Workplace experts Sally Helgesen and Julie Johnson draw on their research into male and female perceptions of job satisfaction to show organizations how to understand and benefit from “the female vision.” They identify a major leadership issue in companies’ failure to recognize, value or understand women’s workplace contributions. Their research finds that meaningful work and strong relationships motivate women more than financial compensation. Women also recognize the consequences of sacrificing long-term goals for short-term profits. The third chapter, which discusses the 2008 financial crisis, provides a great example of the dangers of the typical (read, male) narrow, one-sided vision. To create a setting where women can thrive, leaders should embrace empathy, and value both qualitative and quantitative knowledge. The authors make a compelling case for why managers should care about the lack of women in high-level positions and explain what companies can do about it. getAbstract recommends this book to executives who care about their company’s strategy and leadership, and want to tap into the female vision.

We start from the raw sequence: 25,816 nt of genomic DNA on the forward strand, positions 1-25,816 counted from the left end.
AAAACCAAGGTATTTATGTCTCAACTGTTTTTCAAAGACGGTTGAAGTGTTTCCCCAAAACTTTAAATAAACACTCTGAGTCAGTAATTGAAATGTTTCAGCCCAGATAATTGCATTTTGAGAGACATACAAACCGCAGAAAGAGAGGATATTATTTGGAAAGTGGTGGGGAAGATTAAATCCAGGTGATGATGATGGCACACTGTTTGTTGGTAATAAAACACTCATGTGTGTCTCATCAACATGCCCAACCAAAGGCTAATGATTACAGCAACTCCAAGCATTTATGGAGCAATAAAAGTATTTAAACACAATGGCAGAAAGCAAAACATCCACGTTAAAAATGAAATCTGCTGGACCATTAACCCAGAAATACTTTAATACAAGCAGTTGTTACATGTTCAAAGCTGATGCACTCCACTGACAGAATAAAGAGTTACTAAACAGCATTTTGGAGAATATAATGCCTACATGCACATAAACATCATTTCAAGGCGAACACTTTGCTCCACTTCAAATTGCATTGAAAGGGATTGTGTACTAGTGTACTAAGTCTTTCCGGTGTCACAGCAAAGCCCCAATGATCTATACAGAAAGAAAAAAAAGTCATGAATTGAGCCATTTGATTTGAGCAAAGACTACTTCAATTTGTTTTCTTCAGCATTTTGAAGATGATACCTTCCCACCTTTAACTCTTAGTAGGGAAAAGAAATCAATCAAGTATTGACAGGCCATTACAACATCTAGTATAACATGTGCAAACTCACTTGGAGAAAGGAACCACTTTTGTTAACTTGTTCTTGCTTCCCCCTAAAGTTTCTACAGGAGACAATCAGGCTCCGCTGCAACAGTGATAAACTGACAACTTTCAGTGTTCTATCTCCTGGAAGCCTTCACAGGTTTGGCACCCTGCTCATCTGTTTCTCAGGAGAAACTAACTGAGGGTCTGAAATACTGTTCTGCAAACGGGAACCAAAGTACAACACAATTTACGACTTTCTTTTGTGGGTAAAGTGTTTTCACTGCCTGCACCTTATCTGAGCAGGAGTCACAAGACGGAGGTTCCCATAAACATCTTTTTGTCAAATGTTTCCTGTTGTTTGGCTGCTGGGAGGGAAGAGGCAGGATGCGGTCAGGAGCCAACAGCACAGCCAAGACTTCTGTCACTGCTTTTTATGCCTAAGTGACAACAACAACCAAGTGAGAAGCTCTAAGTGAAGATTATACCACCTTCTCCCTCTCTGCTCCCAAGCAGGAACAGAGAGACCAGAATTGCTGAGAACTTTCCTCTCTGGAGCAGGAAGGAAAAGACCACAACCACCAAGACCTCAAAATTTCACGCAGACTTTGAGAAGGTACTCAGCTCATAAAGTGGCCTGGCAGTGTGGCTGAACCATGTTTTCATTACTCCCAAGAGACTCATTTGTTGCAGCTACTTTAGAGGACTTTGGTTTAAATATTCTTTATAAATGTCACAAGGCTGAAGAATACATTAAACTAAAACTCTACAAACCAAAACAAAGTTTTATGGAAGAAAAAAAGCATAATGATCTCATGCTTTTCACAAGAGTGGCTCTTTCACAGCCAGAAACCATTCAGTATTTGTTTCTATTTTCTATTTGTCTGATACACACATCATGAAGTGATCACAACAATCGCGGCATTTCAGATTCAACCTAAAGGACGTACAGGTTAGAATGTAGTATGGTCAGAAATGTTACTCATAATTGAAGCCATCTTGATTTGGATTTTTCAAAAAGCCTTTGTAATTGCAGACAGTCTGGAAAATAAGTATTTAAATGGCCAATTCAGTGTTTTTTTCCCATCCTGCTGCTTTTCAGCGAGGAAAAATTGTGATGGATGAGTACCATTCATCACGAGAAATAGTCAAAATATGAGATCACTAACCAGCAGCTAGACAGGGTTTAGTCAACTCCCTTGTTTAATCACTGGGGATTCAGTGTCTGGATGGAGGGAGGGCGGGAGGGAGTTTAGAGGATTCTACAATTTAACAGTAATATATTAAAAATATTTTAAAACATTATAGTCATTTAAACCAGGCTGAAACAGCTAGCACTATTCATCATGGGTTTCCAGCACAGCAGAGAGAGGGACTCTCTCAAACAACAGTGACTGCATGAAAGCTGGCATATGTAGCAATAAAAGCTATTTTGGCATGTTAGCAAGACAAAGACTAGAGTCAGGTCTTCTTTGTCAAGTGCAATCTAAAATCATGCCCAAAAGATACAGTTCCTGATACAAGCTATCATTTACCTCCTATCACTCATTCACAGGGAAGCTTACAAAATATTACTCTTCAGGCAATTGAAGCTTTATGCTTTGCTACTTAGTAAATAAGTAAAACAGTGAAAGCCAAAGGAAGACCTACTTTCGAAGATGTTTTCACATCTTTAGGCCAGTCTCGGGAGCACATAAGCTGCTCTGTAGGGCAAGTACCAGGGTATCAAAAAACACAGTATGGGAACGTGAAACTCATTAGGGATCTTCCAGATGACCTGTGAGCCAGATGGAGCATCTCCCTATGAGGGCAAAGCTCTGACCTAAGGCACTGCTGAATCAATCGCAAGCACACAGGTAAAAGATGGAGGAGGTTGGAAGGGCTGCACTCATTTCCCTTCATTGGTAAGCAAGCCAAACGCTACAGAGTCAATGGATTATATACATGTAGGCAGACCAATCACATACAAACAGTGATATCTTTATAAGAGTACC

In this summary, you will learn
- What the “female vision” is and why it matters,
- What components make up the female vision, and
- How organizations can tap into its power.
About the Authors
Sally Helgesen is the author of The Female Advantage and The Web of Inclusion. She has also written for The New York Times, BusinessWeek and Fortune. Leadership coach Julie Johnson is a former executive with Merrill Lynch, General Foods and Stanford Law School.
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3 years agoGood summary, even after 5 years!
Contained in Knowledge Pack:
Knowledge PackWomen's Career PathsMaking New Inroads in the Corporate World
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